So NASCAR has decided not to penalize neither race winner Martin Truex Jr. nor Jimmie Johnson for their cars failing post-race inspection at Chicagoland Speedway last Sunday. To be honest, it looks like the powers that be made the right decision.
If the 10-point penalty had been meted out, the offenders in question wouldn’t have been affected the same way. Martin Truex could be docked every point he has, but given the way the Chase rules work, all he needs for advancement is his win. Taking away the win for his violation would have been excessive in the view of most reasonable people. As for Johnson, it’s too early to tell how the loss of 10 points would have affected him. He could win at New Hampshire and render this discussion meaningless. On the other hand, without a win before the next round, those points could mean the difference between elimination and passing through.
Effectively, what NASCAR is saying is that the inspection failure of Truex’s winning car is not tantamount to using some magic fuel elixir or some other egregious measure. Fans of other drivers will scream “Cheat! Cheat!” because it wasn’t their driver. It must be remembered that the cars passed pre-race inspection, and that any number things can happen during the course of a 400 mile race that could knock a car outside of measurement tolerances. This looks from here like one of those “Big deal. Let’s move on” sort of deals.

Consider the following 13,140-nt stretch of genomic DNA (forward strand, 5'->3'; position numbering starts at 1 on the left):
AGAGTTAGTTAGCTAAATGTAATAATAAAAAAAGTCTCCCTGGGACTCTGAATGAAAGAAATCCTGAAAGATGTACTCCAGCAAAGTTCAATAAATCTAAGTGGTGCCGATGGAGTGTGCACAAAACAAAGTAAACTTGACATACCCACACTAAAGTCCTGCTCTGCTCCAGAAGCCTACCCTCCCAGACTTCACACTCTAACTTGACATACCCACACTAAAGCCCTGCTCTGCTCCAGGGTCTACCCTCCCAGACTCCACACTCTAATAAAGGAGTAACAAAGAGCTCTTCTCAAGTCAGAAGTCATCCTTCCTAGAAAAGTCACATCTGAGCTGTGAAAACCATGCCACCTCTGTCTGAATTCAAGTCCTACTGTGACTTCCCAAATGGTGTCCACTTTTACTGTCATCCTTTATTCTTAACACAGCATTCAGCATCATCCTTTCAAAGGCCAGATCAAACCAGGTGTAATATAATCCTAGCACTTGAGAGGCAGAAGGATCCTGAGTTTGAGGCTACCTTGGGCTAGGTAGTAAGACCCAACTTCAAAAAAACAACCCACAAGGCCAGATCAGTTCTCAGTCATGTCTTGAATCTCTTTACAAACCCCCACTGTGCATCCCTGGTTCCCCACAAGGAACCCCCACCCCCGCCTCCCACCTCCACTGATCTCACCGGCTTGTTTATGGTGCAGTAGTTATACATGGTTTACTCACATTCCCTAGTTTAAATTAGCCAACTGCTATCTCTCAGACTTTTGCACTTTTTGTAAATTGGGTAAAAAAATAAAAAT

Here’s where NASCAR missed it: if failing a post-race laser inspection is truly worthy of a point taking penalty, then you truly do have to vacate the effect of the win, or flat take the win. The fact officials didn’t tells you all you need to know about whether not such a failure was really a big deal.
So- why have the rule? That’s my question.
Or perhaps the question should be, why place that much value on winning- such as it does it the current Chase format- so that you create the mess around the race winner that happened.
You know what this reminds me of? It reminds me of those lame-brained “zero tolerance” policies at schools, where students get busted for carrying a plastic knife in their lunch, or taking an aspirin without some kind of approval. You can be sure if you create a rule or policy, it will be put to the test.
NASCAR knows it. Scott Miller as much as said so when he said “This one’s on us.”
This kind of stuff could really make you angry, or just cause you to shake your head in half-amused resignation.